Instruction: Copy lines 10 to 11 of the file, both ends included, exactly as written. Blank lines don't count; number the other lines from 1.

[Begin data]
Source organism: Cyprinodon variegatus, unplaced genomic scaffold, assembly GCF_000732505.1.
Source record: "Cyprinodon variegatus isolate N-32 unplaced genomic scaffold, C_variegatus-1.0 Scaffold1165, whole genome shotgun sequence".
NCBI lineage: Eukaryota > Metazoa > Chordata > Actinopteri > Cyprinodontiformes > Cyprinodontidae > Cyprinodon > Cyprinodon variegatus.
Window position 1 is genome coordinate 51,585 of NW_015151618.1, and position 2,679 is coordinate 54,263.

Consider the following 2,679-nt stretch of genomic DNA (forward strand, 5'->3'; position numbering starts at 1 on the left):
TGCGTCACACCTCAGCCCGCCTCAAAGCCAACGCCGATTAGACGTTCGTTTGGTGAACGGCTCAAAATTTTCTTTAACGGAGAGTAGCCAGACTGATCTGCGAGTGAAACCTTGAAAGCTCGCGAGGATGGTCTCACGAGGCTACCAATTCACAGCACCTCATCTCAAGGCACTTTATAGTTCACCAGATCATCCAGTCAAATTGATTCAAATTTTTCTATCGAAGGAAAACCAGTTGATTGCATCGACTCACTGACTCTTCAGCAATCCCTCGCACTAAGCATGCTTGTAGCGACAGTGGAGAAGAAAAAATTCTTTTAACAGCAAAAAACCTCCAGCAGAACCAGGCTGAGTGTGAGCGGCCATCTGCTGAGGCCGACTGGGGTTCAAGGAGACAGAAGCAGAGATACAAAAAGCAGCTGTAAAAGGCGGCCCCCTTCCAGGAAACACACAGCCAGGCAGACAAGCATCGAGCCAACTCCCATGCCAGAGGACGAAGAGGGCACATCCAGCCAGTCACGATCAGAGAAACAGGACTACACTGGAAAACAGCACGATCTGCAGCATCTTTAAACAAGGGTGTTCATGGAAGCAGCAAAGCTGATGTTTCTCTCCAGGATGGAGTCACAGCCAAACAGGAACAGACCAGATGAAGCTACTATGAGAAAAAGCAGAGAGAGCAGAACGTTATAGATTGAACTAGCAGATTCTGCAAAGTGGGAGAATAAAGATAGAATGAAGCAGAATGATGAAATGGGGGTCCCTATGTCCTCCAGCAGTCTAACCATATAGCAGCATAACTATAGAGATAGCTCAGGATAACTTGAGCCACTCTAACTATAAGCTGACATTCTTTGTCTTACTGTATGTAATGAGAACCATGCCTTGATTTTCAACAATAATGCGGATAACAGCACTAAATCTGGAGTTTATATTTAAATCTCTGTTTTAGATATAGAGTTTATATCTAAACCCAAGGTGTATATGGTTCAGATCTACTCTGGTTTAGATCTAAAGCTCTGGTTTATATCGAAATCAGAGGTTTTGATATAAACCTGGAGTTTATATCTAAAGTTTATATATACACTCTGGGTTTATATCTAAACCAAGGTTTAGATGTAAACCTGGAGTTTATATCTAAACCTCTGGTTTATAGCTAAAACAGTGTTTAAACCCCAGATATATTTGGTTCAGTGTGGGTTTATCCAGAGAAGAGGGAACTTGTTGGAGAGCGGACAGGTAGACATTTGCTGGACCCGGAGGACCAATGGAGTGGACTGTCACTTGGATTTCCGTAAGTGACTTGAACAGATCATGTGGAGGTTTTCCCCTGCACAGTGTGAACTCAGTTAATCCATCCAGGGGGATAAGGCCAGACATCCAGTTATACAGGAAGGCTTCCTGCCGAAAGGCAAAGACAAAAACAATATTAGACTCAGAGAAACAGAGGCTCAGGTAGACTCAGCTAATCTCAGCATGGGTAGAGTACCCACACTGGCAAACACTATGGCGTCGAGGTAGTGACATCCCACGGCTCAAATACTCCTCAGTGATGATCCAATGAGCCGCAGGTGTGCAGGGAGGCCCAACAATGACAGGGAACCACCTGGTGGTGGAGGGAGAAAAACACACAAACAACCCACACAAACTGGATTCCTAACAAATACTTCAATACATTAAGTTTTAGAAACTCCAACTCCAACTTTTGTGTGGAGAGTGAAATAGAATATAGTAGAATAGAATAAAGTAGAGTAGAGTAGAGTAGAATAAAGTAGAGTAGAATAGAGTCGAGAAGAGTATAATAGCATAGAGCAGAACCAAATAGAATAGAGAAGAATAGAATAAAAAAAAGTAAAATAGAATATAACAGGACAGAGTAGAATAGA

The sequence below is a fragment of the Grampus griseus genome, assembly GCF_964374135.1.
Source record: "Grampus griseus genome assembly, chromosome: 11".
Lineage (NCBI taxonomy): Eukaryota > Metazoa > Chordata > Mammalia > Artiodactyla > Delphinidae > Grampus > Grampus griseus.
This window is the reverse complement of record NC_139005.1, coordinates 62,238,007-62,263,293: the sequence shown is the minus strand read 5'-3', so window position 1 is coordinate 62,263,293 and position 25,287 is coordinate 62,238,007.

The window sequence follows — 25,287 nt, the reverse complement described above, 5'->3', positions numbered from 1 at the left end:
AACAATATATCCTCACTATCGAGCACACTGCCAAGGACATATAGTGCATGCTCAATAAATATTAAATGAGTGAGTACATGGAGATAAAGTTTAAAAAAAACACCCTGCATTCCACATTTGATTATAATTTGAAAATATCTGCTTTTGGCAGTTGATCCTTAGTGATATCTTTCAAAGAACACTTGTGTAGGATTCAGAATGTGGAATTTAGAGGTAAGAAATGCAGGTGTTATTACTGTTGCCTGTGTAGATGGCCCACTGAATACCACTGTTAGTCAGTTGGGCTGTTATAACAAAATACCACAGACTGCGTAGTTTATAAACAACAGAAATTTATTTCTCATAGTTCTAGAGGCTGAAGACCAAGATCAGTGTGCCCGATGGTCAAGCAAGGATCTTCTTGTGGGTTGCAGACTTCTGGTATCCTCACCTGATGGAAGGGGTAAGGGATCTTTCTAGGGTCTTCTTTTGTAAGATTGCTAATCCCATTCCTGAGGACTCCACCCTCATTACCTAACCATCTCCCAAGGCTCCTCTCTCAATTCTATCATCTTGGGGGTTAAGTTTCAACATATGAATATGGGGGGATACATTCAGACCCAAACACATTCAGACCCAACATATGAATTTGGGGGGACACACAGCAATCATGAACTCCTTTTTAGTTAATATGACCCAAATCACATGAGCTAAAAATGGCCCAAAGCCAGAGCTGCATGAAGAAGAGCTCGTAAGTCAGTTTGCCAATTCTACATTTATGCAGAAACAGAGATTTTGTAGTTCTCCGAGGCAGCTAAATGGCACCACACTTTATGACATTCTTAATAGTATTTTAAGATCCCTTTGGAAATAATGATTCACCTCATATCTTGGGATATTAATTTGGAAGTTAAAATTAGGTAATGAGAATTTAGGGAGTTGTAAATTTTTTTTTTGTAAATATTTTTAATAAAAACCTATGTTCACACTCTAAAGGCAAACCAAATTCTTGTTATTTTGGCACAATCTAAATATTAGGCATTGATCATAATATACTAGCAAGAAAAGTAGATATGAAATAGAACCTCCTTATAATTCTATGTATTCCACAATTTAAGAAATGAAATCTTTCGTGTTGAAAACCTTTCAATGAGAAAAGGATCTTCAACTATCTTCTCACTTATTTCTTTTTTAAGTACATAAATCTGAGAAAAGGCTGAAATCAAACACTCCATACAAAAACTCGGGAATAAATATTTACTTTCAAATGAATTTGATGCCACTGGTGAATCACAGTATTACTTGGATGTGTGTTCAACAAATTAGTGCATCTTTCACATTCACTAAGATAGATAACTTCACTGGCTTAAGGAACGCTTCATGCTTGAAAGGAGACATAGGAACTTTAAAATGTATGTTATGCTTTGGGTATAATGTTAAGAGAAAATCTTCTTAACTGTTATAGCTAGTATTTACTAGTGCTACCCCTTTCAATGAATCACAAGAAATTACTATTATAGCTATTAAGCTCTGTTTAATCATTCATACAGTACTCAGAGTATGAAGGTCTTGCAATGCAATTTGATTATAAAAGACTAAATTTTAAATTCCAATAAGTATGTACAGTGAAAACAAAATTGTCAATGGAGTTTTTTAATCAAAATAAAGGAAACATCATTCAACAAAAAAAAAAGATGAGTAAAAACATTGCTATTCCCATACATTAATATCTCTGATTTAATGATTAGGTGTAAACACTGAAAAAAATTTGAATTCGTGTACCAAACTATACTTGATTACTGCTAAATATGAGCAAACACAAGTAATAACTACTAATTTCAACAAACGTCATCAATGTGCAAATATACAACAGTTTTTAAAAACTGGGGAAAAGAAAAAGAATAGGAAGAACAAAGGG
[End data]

This window is the reverse complement of record NC_139005.1, coordinates 62,238,007-62,263,293: the sequence shown is the minus strand read 5'-3', so window position 1 is coordinate 62,263,293 and position 25,287 is coordinate 62,238,007.

The window sequence follows — 25,287 nt, the reverse complement described above, 5'->3', positions numbered from 1 at the left end: